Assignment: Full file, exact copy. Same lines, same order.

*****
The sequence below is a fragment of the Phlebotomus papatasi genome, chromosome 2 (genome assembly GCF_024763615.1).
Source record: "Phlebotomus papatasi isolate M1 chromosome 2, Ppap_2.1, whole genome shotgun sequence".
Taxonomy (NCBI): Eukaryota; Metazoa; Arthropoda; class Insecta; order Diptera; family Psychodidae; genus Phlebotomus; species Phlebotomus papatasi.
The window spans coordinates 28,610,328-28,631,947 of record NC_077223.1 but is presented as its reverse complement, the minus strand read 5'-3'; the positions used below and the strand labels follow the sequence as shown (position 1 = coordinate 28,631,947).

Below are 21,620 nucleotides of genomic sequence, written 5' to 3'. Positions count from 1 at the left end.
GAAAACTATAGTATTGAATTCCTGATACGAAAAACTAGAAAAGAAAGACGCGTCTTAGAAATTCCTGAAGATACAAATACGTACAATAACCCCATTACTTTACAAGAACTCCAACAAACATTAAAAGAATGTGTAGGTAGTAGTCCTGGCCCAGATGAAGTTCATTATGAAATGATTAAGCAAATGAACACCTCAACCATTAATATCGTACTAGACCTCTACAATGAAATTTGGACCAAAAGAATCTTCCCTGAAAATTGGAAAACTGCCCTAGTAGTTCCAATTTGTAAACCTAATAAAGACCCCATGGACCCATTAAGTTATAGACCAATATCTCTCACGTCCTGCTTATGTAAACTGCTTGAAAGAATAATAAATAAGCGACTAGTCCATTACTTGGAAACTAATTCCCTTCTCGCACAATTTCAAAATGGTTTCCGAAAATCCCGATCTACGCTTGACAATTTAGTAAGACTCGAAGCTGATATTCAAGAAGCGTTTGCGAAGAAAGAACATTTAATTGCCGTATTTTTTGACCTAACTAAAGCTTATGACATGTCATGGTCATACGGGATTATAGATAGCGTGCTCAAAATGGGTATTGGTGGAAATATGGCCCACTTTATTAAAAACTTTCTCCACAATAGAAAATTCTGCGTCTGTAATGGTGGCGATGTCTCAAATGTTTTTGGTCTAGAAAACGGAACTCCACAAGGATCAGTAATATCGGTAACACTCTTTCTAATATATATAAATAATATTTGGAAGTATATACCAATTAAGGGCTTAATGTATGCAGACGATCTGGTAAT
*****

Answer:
The sequence below is a fragment of the Phlebotomus papatasi genome, chromosome 2 (genome assembly GCF_024763615.1).
Source record: "Phlebotomus papatasi isolate M1 chromosome 2, Ppap_2.1, whole genome shotgun sequence".
Taxonomy (NCBI): Eukaryota; Metazoa; Arthropoda; class Insecta; order Diptera; family Psychodidae; genus Phlebotomus; species Phlebotomus papatasi.
The window spans coordinates 28,610,328-28,631,947 of record NC_077223.1 but is presented as its reverse complement, the minus strand read 5'-3'; the positions used below and the strand labels follow the sequence as shown (position 1 = coordinate 28,631,947).

Below are 21,620 nucleotides of genomic sequence, written 5' to 3'. Positions count from 1 at the left end.
GAAAACTATAGTATTGAATTCCTGATACGAAAAACTAGAAAAGAAAGACGCGTCTTAGAAATTCCTGAAGATACAAATACGTACAATAACCCCATTACTTTACAAGAACTCCAACAAACATTAAAAGAATGTGTAGGTAGTAGTCCTGGCCCAGATGAAGTTCATTATGAAATGATTAAGCAAATGAACACCTCAACCATTAATATCGTACTAGACCTCTACAATGAAATTTGGACCAAAAGAATCTTCCCTGAAAATTGGAAAACTGCCCTAGTAGTTCCAATTTGTAAACCTAATAAAGACCCCATGGACCCATTAAGTTATAGACCAATATCTCTCACGTCCTGCTTATGTAAACTGCTTGAAAGAATAATAAATAAGCGACTAGTCCATTACTTGGAAACTAATTCCCTTCTCGCACAATTTCAAAATGGTTTCCGAAAATCCCGATCTACGCTTGACAATTTAGTAAGACTCGAAGCTGATATTCAAGAAGCGTTTGCGAAGAAAGAACATTTAATTGCCGTATTTTTTGACCTAACTAAAGCTTATGACATGTCATGGTCATACGGGATTATAGATAGCGTGCTCAAAATGGGTATTGGTGGAAATATGGCCCACTTTATTAAAAACTTTCTCCACAATAGAAAATTCTGCGTCTGTAATGGTGGCGATGTCTCAAATGTTTTTGGTCTAGAAAACGGAACTCCACAAGGATCAGTAATATCGGTAACACTCTTTCTAATATATATAAATAATATTTGGAAGTATATACCAATTAAGGGCTTAATGTATGCAGACGATCTGGTAAT